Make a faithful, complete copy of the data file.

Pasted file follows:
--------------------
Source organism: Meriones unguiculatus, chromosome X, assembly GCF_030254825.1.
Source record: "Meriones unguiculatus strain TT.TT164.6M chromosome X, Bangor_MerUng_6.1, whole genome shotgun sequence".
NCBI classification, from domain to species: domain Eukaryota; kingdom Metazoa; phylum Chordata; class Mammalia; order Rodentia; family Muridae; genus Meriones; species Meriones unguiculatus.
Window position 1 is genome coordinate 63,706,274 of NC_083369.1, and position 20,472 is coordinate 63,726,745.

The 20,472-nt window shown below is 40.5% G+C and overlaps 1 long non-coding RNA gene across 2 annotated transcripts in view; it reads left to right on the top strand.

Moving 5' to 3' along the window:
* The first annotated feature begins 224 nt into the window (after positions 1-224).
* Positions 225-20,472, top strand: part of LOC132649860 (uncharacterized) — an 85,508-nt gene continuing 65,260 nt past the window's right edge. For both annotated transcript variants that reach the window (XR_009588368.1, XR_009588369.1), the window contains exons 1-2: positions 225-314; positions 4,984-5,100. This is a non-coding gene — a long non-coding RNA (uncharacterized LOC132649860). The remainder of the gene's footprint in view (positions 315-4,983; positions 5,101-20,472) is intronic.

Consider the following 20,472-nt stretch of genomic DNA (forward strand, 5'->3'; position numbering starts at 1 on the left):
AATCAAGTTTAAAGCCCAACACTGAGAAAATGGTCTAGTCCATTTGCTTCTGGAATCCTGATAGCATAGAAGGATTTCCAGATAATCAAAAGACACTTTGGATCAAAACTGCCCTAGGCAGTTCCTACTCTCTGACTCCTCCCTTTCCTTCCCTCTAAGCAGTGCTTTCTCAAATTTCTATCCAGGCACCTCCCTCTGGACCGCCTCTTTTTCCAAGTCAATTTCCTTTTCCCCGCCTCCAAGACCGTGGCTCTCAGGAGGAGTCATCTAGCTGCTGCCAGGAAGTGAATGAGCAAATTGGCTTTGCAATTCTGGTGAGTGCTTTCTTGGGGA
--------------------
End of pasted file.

Source organism: Meriones unguiculatus, chromosome X, assembly GCF_030254825.1.
Source record: "Meriones unguiculatus strain TT.TT164.6M chromosome X, Bangor_MerUng_6.1, whole genome shotgun sequence".
NCBI classification, from domain to species: domain Eukaryota; kingdom Metazoa; phylum Chordata; class Mammalia; order Rodentia; family Muridae; genus Meriones; species Meriones unguiculatus.
Window position 1 is genome coordinate 63,706,274 of NC_083369.1, and position 20,472 is coordinate 63,726,745.

The 20,472-nt window shown below is 40.5% G+C and overlaps 1 long non-coding RNA gene across 2 annotated transcripts in view; it reads left to right on the top strand.

Moving 5' to 3' along the window:
* The first annotated feature begins 224 nt into the window (after positions 1-224).
* Positions 225-20,472, top strand: part of LOC132649860 (uncharacterized) — an 85,508-nt gene continuing 65,260 nt past the window's right edge. For both annotated transcript variants that reach the window (XR_009588368.1, XR_009588369.1), the window contains exons 1-2: positions 225-314; positions 4,984-5,100. This is a non-coding gene — a long non-coding RNA (uncharacterized LOC132649860). The remainder of the gene's footprint in view (positions 315-4,983; positions 5,101-20,472) is intronic.

Consider the following 20,472-nt stretch of genomic DNA (forward strand, 5'->3'; position numbering starts at 1 on the left):
AATCAAGTTTAAAGCCCAACACTGAGAAAATGGTCTAGTCCATTTGCTTCTGGAATCCTGATAGCATAGAAGGATTTCCAGATAATCAAAAGACACTTTGGATCAAAACTGCCCTAGGCAGTTCCTACTCTCTGACTCCTCCCTTTCCTTCCCTCTAAGCAGTGCTTTCTCAAATTTCTATCCAGGCACCTCCCTCTGGACCGCCTCTTTTTCCAAGTCAATTTCCTTTTCCCCGCCTCCAAGACCGTGGCTCTCAGGAGGAGTCATCTAGCTGCTGCCAGGAAGTGAATGAGCAAATTGGCTTTGCAATTCTGGTGAGTGCTTTCTTGGGGA